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Alleged Nazi sympathizer convicted for role in January 6 US Capitol riot after claiming he didn’t know Congress met there | CNN Politics



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A January 6 rioter and alleged White supremacist was convicted Friday on all five charges he faced after hitching his case to the claim that he didn’t know Congress met at the United States Capitol.

“I thought there were several buildings called ‘Capitol building,’” Timothy Hale-Cusanelli, an alleged Nazi sympathizer and Army reservist, told the jury Thursday, adding that he was “from New Jersey” and was “idiotic” and ignorant. “I did not realize that Congress met in the Capitol.”

Several jurors rolled their eyes during this explanation and Hale-Cusanelli later said he was knowledgeable regarding the workings of the Electoral College process and American politics generally, which he took classes on in college.

Judge Trevor McFadden said he found the claim “highly dubious” following the verdict, suggesting that he was open to an enhancement against Hale-Cusanelli for obstructing justice. Sentencing is scheduled for September 16.

Hale-Cusanelli – who yelled for the mob to “advance” during the riot before going inside the Capitol – was the fifth January 6 rioter to be convicted by a jury in Washington, DC, and faces up to 20 years behind bars for the felony of obstructing an official proceeding. The ultimate sentence, however, will likely be far lower.

During the trial, prosecutors played video of Hale-Cusanelli yelling a sexist slur at a female police officer during the riot and played audio and showed text messages from the defendant where he expressed anti-Semitic views, accusing Jewish people of controlling President Joe Biden, and said he wanted civil war.

Defense attorney Jonathan Crisp said that prosecutors were trying to convict Hale-Cusanelli for his “offensive” and “abusive” language.

“He couldn’t stop himself,” Crisp said. “He couldn’t shut up to save his live. And that is how he ended up here.”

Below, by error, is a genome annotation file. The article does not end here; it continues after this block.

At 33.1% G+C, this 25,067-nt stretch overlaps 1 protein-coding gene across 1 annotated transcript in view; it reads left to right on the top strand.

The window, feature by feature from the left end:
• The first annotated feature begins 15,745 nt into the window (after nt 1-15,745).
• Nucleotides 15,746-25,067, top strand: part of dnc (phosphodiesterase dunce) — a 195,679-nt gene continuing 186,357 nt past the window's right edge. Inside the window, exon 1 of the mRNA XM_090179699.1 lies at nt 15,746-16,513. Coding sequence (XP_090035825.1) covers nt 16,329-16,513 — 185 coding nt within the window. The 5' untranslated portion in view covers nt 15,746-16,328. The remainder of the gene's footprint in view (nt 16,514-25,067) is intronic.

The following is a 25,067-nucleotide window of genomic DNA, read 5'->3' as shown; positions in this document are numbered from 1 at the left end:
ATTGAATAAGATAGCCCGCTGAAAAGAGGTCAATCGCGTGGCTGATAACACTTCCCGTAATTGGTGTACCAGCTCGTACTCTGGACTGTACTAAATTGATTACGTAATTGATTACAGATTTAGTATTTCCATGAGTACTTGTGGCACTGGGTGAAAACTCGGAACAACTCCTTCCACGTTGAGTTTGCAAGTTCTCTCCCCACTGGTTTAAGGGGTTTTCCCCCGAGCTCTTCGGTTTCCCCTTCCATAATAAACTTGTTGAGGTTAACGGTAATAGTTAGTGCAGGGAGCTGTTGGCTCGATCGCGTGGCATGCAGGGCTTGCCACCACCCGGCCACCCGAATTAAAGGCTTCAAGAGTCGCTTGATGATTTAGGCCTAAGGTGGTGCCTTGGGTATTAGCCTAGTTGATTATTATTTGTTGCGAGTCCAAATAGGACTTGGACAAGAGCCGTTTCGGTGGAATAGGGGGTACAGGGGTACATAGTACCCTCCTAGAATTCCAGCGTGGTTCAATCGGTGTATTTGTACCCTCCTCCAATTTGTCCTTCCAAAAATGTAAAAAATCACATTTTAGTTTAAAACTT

Crisp also said that while Hale-Cusanelli “knew what he did was wrong,” he can’t be guilty of the felony charge of obstructing lawmakers because he didn’t even know they were in the building. Crisp said he has a “superficial knowledge about politics.”

But prosecutors said Hale-Cusanelli “knew exactly what he was doing that day,” adding that he aimed to stop the electoral college vote. “That was mission accomplished.”

“This defendant is not here today because of his [history of] ugly words,” prosecutor Karen Seifert told the jury, but rather because “he and the crowd… decided to take matters into their own hands.”

At the center of the controversy in Hale-Cusanelli’s case are allegations that he is a Nazi sympathizer.

In previous hearings and court filings, prosecutors referenced interviews held with more than 30 of his colleagues in the Navy who heard Hale-Cusanelli say things like “Hitler should have finished the job.” Prosecutors have also previously shown images of Hale-Cusanelli with a Hitler-esque mustache.

Hale-Cusanelli testified that his comments were “ironic” and that “I never really thought it was true.”

“I’m half Jewish and half Puerto Rican,” Hale-Cusanelli told the jury, adding that he didn’t actually believe in the anti-Semitic notions he espoused, and that they were instead a form of “self-deprecating humor” he used with his friends.

“I know it’s offensive. I know it bothers a lot of people. I know it’s repugnant. I know it’s disgusting,” he said.

Hale-Cusanelli also disputed his own claims in an audio recording, recorded by his former roommate after January 6, that prosecutors played yesterday for the jury, in which he said that Jews were “controlling President Biden.”

“If anyone is supporting Jewish interests the most, it’s Republicans,” Hale-Cusanelli claimed.

This story has been updated with additional details.

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